ANTH 252: Language as History; Indo-European Origins

ANTH 252: Language as History; Indo-European Origins

Readings (in course packet)

  • Selections from Part Seven of Clark, V.P, Eschholz, P.A., & Rosa, A.F. (1981) Language: Introductory Readings New York York: St. Martin’s.   Friday 22 September
    Old English sample   Middle English sample   Hindi stop consonants

    1. Historical Linguistics: The Family Tree and Wave Models of Language Change (Ohio State University Language Files)
    2. Comparative and Historical Linguistics (J.A. Herndon)
    3. Reconstructing the Past (J.S. Falk)
    4. The Indo-European Language Family (J.D. Gordon)
    5. Indo-European Languages (Webster’s Third New International Dictionary)
  • Renfrew, C. (1987) Archaeology & Language: The Puzzle of Indo-European Origins. Cambridge: Cambridge University Press.   Monday 25 September   Presented by Shreya
    • Preface: What Song the Sirens Sang
    • Chapter 1: The Indo-European Problem in Outline
    • Chapter 2: Archaeology and the Indo-Europeans
  • Mallory, J.P. (1989) In Search of the Indo-Europeans: Language, Archaeology, and Myth. London: Thames and Hudson.   Wednesday 27 September   Presented by Abbie J.
    • Chapter Four: Proto Indo-European Culture
    • Chapter Five: Indo-European Religion
  • Watkins, C. (1995) How to Kill a Dragon: Aspects of Indo-European Poetics. Oxford: Oxford University Press.     Wednesday 4 October   Presented by Michael.
    • Chapter 1: The comparative method in linguistics and poetics
    • Chapter 2: Sketch for a history of Indo-European poetics
    • Chapter 27: Preliminaries

Audio Links

Vedic chants     Homer’s Iliad

Guest Lecture

Dr. Timothy Lubin, Department of Religion, W&L. Monday 2 October Topic TBA.

Assessment #2 Question (due Friday 10 November)

  1. Describe the historical/comparative method to someone who is unfamiliar with scientific approaches to language, with an eye toward debunking some common misconceptions. What is wrong, for example, with the following claims?
    • English is really a “hybrid” language belonging to several different language families, because (as any good dictionary will show you), English has borrowed its vocabulary so heavily from French, Latin, and Greek.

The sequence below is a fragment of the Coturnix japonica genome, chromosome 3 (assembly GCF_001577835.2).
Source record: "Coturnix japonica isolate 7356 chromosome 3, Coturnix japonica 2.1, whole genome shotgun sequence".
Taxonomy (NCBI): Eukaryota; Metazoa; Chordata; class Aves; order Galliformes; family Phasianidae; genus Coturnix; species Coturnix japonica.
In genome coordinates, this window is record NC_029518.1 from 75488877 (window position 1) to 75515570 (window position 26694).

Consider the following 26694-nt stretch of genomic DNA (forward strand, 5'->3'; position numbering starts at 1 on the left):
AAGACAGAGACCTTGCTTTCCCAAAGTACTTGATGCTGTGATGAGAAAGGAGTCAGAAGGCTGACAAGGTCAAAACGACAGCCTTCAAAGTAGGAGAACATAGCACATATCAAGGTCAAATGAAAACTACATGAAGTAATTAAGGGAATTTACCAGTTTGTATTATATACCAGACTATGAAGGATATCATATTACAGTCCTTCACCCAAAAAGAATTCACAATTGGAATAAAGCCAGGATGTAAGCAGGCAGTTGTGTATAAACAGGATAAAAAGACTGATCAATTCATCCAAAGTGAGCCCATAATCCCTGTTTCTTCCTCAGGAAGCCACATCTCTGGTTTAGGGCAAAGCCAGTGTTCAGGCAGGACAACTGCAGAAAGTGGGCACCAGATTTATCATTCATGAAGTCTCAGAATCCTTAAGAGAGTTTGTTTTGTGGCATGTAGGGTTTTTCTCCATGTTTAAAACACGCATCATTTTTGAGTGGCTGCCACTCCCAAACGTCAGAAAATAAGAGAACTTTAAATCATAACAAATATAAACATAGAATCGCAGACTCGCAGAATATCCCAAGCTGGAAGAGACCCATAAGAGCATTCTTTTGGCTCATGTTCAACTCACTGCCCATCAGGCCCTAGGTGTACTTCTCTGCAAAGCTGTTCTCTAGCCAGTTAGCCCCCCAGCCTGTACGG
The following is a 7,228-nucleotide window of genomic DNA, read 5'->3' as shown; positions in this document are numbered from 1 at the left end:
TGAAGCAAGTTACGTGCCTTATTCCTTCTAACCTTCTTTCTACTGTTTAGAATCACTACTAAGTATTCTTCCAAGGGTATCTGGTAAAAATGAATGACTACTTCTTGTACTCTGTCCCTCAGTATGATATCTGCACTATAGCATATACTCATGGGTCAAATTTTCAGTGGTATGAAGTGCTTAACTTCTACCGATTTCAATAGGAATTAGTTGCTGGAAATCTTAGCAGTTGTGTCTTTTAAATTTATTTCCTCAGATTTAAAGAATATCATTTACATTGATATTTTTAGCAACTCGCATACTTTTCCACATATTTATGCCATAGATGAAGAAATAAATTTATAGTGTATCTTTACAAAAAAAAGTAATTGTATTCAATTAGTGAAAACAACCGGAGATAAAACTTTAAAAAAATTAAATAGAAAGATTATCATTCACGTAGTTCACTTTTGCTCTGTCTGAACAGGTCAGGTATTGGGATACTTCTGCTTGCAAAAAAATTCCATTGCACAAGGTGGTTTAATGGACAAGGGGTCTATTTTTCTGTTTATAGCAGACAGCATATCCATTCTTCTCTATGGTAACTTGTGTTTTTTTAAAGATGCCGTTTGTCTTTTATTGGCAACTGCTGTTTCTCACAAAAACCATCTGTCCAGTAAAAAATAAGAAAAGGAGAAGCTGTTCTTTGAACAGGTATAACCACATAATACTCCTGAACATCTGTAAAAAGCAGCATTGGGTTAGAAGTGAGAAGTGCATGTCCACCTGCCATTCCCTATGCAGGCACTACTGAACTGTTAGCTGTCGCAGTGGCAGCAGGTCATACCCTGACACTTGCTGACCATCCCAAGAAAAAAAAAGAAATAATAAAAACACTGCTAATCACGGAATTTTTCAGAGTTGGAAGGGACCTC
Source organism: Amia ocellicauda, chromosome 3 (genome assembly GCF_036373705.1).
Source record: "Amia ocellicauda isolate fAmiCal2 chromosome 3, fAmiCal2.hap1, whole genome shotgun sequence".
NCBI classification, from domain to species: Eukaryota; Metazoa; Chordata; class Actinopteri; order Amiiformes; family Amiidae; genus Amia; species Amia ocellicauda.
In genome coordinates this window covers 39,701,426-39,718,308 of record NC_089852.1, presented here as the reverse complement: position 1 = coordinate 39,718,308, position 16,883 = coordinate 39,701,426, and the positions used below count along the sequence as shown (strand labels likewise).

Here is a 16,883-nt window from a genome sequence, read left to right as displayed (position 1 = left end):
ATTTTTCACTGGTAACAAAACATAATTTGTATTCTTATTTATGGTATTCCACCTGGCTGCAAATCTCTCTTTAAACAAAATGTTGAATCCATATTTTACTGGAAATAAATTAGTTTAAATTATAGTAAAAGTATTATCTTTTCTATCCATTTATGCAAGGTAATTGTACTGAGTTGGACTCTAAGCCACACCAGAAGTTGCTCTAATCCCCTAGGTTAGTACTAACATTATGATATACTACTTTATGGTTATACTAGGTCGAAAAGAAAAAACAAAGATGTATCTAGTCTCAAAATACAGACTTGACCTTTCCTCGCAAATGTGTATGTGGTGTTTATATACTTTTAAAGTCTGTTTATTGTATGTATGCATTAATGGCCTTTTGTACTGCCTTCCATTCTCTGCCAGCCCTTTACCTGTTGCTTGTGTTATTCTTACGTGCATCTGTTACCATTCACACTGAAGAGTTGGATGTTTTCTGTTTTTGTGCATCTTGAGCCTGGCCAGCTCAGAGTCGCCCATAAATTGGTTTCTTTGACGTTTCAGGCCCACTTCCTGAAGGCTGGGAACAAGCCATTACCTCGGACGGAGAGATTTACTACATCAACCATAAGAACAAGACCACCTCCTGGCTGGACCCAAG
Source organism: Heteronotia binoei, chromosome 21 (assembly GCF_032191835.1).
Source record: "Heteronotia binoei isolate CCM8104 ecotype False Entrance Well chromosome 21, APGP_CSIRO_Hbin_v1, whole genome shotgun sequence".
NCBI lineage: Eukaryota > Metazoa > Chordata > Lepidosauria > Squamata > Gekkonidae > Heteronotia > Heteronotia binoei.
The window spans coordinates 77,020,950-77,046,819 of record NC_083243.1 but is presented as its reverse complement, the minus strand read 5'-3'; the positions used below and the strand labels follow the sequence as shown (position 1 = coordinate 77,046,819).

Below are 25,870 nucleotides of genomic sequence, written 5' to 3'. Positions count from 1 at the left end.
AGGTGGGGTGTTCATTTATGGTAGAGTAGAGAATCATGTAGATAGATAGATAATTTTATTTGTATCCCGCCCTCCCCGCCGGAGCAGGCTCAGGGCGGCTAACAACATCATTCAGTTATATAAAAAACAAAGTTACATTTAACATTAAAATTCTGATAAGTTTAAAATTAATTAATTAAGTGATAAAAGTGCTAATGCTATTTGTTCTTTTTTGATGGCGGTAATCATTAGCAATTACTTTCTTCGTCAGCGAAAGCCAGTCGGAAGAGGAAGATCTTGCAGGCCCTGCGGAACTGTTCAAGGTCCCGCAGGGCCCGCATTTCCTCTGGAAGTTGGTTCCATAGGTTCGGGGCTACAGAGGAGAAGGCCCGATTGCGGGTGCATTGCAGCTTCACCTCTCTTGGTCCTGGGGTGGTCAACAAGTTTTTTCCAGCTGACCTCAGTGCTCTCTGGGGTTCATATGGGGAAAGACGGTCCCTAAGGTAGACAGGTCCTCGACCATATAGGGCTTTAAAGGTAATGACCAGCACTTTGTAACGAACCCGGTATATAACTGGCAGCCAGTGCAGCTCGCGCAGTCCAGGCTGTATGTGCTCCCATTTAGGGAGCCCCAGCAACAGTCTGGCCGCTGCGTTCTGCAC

• The Hawaiian word kahuna is very similar to the Hebrew word kohen, and both mean “priest”. Obviously there is some connection: perhaps the Hawaiians are one of the Ten Lost Tribes of Israel!
  2. Investigate and describe a sound change not part of the readings (the name of the discoverer, the sounds involved).
  3. How did Europe’s discovery of and interest in the Sanskrit language bear upon its conception of itself and its own history and destiny? What were the social and political reverberations of that interest?

Your answers don’t have to be all text; I encourage you to make tables of sound changes where appropriate. It’s okay to more or less copy a table from one of the readings, as long as you give the appropriate credit (book, article, Wikipedia, etc.).

Suggestions for Further Research

  • The Nostratic hypothesis is a recent and controversial attempt to place the Indo-European languages in a broader family tree. Describe the research done in this field, focusing on the non-traditional methodology used, and the criticisms of Nostratic by conventional linguists.
  • Calvert Watkins is not the only scholar to have investigated the possibility of Indo-European cultural reconstruction. Research the work of archaeologist Marija Gimbutas, including her Kurgan Hypothesis, her views on matriarchal society and goddess-worship, and scholarly criticism of these ideas. You may wish to incorporate related material from the culture and gender topics of the course.
  • Hittite was the last major branch of Indo-European to be (literally) unearthed. Investigate the historical, Biblical, linguistic, and archaeological issues surrounding this remarkable discovery.